Scanned image of the page. Keyboard directions: use + to zoom in, - to zoom out, arrow keys to pan inside the viewer.

Page Options


Something wrong?

Something wrong with this page? Report problem.

Rights / Permissions

The University of Michigan Library provides access to these materials for educational and research purposes. These materials may be under copyright. If you decide to use any of these materials, you are responsible for making your own legal assessment and securing any necessary permission. If you have questions about the collection, please contact the Bentley Historical Library at bentley.ref@umich.edu

April 10, 1964 - Image 24

Resource type:
The Detroit Jewish News, 1964-04-10

Disclaimer: Computer generated plain text may have errors. Read more about this.

Dunny Raskin's Eilat Harbor and Tourist Facilities 'The Showboat' Docks in Detroit
Kingsley Inn announces the and gaudy, with entertainment
Developed with Aid of Israel Bonds opening
of Detroit's newest



into corner drug store to get
change for meter and put so
called ticket saving tag on car
imprinted with, "Officer. Gone
For - Change. Be Back In a Min-
ute. Thank You." . . . When
he came out, the tag was still
there, but so was a ticket . . .
along with a note he showed Iry
Pelavin of Greenfield Pharmacy
from the officer who wrote it,
"Sorry, couldn't wait. Please
have change ready next time.
Thank you."
SEEING SIGNS . . . from Sam
Dictor in California . . . by a
drive-in proprietor on the coast
who refused to lose heart when
fire gutted the entire premises
. . . He hung a sing outside the
wreckage which promised,

* *
CONGRATS TO . . . Morris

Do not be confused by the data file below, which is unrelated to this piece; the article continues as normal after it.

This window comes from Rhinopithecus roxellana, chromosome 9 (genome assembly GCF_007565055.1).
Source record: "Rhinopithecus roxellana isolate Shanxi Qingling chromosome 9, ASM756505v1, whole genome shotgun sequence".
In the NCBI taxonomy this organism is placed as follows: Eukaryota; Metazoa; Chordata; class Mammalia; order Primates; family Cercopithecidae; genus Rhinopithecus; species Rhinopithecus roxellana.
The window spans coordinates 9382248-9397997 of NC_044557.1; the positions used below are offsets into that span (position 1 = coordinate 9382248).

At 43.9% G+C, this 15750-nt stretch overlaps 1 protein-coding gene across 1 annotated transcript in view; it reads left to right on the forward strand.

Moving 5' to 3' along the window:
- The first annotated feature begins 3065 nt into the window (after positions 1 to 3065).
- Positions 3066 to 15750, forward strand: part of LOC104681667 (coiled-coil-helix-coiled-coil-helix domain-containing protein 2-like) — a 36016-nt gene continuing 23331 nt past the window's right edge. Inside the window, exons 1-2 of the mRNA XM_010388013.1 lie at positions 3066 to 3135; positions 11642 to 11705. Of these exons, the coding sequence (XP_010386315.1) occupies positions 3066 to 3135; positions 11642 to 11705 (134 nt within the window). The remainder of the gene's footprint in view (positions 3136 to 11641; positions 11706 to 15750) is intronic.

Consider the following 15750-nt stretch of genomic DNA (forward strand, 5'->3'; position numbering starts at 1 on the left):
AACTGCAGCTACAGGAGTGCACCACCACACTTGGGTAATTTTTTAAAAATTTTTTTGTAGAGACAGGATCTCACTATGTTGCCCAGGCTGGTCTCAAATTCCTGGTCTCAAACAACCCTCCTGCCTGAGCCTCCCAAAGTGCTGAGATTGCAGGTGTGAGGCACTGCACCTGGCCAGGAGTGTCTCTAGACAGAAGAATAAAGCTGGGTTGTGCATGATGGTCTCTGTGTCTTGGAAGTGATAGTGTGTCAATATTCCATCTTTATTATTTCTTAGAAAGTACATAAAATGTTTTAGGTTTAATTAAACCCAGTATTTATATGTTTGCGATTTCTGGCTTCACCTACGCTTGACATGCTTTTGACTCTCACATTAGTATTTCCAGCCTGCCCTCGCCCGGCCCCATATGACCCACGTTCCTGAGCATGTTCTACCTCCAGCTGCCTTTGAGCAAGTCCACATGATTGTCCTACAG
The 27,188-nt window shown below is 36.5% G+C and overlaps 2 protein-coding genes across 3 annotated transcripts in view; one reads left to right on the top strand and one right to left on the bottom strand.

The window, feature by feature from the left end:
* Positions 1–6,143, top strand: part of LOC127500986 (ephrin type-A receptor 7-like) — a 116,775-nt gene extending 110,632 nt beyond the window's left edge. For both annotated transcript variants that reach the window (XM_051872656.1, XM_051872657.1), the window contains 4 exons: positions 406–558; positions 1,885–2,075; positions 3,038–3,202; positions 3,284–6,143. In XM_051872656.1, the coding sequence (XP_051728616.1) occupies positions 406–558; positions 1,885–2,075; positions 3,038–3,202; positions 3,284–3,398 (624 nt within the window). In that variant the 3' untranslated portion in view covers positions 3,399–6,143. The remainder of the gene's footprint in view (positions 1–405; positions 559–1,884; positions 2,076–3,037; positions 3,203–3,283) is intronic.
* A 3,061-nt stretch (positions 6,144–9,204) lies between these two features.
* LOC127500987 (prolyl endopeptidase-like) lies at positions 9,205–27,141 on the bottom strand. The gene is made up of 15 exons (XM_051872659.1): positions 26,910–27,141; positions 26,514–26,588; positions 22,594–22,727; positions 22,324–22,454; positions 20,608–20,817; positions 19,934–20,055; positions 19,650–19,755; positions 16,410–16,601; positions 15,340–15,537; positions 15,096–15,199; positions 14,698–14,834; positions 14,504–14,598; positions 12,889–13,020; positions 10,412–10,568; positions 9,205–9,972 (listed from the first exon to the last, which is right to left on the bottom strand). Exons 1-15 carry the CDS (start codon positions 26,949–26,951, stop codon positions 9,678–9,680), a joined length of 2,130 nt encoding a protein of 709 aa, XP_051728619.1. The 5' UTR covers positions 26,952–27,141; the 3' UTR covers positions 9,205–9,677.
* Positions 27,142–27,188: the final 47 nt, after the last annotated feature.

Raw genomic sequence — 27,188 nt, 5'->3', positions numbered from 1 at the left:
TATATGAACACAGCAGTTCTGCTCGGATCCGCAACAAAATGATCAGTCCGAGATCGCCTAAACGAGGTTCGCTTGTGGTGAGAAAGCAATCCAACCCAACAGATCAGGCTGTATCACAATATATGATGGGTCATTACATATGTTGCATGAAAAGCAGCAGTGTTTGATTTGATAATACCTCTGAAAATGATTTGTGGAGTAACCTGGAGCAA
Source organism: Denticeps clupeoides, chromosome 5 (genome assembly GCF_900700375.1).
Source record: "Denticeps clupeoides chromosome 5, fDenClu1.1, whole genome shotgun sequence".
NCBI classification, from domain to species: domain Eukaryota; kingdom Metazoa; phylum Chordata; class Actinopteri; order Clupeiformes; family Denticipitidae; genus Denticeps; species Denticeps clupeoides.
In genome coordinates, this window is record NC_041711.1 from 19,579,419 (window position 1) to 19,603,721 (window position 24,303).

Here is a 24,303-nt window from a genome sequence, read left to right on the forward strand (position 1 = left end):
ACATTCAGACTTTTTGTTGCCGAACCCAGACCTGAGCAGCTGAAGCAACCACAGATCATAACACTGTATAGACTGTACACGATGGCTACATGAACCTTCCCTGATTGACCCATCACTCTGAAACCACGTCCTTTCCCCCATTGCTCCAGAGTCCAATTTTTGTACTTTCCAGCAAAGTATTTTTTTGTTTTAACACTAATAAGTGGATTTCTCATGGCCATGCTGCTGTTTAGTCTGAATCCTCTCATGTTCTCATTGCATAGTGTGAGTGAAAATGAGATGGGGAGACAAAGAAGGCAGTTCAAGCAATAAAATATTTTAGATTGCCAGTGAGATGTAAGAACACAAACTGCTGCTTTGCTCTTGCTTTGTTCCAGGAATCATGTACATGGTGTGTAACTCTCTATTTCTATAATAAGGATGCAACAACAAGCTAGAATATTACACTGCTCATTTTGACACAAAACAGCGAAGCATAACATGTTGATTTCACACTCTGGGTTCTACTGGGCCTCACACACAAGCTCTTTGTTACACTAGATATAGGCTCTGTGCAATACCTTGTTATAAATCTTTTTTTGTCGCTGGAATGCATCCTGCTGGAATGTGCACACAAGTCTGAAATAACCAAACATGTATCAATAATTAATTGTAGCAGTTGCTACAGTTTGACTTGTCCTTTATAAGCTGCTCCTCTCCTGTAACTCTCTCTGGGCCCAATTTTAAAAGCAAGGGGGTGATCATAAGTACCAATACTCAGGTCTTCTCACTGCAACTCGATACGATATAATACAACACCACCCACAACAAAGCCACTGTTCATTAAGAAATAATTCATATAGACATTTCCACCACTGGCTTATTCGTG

Gruskin . . . on being named
chief investigator for the Wayne
County prosecutor's office . .
Morris was appointed to take
over the 14-member staff after
topping four other candidates
in a civil service exam. . . Prose-
cutor Samuel Olsen has himself
the first lawyer in the job under
a new rule that only attorneys
with at least five years experi-
ence are eligible . . . Morrie
has 25.
* * *
on tap for Town and Country
Club, April 25, combining a
cocktail party, hors d'oevres, ex-
citing entertainment and danc-
ing to entrance the members
and guests . Starts at 7:30 p.m..
* * *
other since 1941 . . . Morrie
Mallin and Telford Slatkin . . .
but it was like old times again
and then some . . . Morrie still
lives here, and Tel, who was in
town visiting, moved to Miami
eight years ago . . . Morrie's
uncanny memory regaled an
amazed Telford with memoirs of
yesteryears . . . even more re-
markable since they went back
when Morrie was only eight
years old . .. That was in 1924,
when Nathan Rose, Tel's grand-
father, was shot in a jewelry
store holdup on Hastings St. . . .
Morrie's uncle, Abe Trager, now
in his 80s, assisted in getting
Nate to the hospital and while
there, gave him a blood dona-
tion . . . Morrie's unbelievable
memory always astounds folks
. . . but he would still rather
give his sidewalk impressions of
famous people in show business
or display his varied array of
dialects .. . Morrie's quite good
on the latter.
ABOUT TOWN . . . Sally